Home Education A carnivorous plant with remote control? – Scientific American

A carnivorous plant with remote control? – Scientific American

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Karen Hopkin: This is Scientific American’s 60-second science. I’m Karen Hopkin.

They say you catch more flies with honey than with vinegar. But what if you had access to remote-controlled carnivorous plants? Because researchers have created a biologically inspired system… an artificial neuron, if you will, that can make a Venus flytrap click.

Simone Fabiano: Hello, my name is Simone Fabiano. I am an associate professor at Linköping University in Sweden.

Hopkin: Fabiano developed a trap device using nerve cells as a sort of biological blueprint.

Fabiano: How our biological neurons work, they integrate information from different inputs over time, perform calculations, and communicate the results to other neurons via voltage pulses.

Hopkin: Now, standard silicon-based systems can also deliver electrical pulses. But if you want to combine them with something living… to produce bionic prostheses or create any type of brain/machine interface… well, they suffer from a few limitations…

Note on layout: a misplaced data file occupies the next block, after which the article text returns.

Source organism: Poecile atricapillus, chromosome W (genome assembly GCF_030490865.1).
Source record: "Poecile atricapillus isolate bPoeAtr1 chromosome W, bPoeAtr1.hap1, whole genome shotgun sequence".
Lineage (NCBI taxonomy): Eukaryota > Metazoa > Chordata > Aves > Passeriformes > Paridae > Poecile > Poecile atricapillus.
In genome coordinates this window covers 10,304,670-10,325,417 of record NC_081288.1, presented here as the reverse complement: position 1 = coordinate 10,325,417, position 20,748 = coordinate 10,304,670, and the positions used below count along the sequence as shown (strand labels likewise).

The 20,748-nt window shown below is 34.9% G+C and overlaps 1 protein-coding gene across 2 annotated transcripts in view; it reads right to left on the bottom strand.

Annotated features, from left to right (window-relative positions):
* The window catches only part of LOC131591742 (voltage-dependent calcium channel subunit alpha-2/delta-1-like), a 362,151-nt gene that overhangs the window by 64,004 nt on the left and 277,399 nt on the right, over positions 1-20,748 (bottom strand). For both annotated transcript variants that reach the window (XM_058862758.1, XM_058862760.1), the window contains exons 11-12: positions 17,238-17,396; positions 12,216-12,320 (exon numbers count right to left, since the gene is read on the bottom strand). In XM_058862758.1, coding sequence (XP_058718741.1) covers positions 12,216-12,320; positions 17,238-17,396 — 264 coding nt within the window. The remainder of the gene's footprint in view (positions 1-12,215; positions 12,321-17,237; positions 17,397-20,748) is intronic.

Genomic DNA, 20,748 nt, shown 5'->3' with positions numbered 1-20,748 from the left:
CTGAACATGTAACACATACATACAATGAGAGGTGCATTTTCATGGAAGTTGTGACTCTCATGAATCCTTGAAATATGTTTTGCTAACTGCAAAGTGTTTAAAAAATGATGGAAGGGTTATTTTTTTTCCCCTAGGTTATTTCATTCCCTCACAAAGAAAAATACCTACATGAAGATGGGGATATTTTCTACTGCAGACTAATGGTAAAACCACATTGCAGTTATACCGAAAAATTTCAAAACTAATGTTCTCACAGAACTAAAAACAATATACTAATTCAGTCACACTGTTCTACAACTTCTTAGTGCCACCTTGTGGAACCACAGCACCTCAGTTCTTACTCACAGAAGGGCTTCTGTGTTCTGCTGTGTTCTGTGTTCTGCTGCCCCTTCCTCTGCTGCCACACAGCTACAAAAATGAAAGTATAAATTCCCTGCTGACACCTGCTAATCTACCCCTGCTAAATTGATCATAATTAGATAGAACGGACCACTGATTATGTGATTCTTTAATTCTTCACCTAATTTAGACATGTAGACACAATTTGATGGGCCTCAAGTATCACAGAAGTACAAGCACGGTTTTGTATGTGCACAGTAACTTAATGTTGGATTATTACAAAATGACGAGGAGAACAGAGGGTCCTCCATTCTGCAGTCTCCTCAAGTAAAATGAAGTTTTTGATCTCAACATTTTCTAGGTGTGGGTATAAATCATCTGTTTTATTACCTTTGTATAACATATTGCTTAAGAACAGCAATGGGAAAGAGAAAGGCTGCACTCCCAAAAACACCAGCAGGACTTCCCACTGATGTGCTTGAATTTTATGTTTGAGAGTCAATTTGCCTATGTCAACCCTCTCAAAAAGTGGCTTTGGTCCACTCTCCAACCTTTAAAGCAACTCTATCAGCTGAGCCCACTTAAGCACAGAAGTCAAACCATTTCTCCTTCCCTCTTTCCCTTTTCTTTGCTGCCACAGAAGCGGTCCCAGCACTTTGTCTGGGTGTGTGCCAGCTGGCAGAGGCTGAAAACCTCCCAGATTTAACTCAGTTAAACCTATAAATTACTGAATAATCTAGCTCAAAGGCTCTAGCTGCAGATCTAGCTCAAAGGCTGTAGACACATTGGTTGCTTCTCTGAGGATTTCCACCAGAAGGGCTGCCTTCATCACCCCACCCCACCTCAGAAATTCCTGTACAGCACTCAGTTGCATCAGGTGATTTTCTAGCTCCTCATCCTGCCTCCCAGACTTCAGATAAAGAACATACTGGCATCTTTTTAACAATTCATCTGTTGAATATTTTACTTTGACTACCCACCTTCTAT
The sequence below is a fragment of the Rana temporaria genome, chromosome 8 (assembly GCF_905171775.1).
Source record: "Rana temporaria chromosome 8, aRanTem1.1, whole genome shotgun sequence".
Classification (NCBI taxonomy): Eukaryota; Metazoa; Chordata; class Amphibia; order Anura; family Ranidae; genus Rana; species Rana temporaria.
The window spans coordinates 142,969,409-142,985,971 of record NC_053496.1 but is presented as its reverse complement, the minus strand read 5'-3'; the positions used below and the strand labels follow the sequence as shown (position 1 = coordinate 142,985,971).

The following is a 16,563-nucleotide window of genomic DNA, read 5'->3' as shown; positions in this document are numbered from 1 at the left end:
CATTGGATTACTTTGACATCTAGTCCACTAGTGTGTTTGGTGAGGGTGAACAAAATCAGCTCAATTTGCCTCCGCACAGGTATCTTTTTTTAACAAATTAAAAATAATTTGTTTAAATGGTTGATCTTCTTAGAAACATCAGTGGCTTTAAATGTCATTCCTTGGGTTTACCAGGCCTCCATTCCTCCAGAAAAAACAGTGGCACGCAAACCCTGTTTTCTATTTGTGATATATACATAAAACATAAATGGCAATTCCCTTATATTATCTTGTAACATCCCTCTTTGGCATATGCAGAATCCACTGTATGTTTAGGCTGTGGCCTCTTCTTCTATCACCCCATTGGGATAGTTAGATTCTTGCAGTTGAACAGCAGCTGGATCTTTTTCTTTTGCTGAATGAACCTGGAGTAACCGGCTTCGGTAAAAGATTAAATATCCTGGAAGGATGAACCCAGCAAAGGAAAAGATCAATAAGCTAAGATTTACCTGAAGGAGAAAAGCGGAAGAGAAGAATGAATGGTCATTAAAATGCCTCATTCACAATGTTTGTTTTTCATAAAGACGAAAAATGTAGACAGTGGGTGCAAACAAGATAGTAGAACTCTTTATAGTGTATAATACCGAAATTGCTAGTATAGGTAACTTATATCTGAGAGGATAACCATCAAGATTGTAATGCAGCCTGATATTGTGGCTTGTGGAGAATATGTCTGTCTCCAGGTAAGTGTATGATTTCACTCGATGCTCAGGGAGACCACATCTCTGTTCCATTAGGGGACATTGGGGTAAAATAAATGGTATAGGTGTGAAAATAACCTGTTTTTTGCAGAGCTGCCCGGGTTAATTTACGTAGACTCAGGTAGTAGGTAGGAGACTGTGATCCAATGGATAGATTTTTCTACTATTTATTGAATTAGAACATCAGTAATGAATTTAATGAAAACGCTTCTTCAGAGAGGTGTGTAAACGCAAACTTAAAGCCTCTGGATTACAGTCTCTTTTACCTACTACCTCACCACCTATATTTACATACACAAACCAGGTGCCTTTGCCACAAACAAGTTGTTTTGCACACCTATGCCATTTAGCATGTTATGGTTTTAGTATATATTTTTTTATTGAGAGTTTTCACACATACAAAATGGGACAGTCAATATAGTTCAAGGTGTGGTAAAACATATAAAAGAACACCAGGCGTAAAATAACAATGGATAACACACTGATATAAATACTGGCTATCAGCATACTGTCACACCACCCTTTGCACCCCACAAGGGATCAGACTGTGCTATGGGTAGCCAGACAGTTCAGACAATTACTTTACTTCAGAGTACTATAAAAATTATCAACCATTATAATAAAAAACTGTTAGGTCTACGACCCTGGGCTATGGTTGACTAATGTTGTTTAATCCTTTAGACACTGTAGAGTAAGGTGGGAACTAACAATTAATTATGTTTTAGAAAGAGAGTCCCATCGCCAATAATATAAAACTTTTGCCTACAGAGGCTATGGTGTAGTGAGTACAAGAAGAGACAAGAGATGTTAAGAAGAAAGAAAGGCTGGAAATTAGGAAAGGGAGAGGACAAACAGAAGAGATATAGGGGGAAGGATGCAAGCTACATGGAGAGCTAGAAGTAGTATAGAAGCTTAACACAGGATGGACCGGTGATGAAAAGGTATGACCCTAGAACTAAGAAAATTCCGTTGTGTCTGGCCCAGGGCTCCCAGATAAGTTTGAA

Fabiano: …such as rigidity, poor biocompatibility, complex circuit structures, and operating mechanisms that are fundamentally different from those of biological systems.

Hopkin: To smooth out biological integration, Fabiano built his system from polymers that conduct like electrons…like everyday electronics…and ions, which is how neurons do the job. These are ions that…

Fabiano: … enable communication between biological and artificial neurons.

Hopkin: Each part of the artificial neuron…which the researchers describe in the journal Nature…has a direct counterpart in its biological model.

Fabiano: We have an input terminal that acts like a dendrite of a biological neuron…

Hopkin: This dendrite collects incoming electrical signals and sends them to a capacitor that…like a neuron cell body…integrates the information. Then, as soon as the voltage reaches a certain threshold, a pulse is triggered through organic amplifiers that mimic the axon of a nerve cell.

Fabiano: We use the ion concentration-dependent switching characteristics of our transistors to modulate the peak frequency, which is largely analogous to biological systems.

Hopkin: So the ions control the current that flows from the artificial neuron to its target… in this case, a living Venus flytrap… causing its leaf appendages to rapidly close. All in all, a dramatic demonstration of the potential of neuromorphic design that should give interested engineers… and fruit flies… something to watch out for.

For Scientific American’s 60-Second Science, I’m Karen Hopkin.

[The above text is a transcript of this podcast.]

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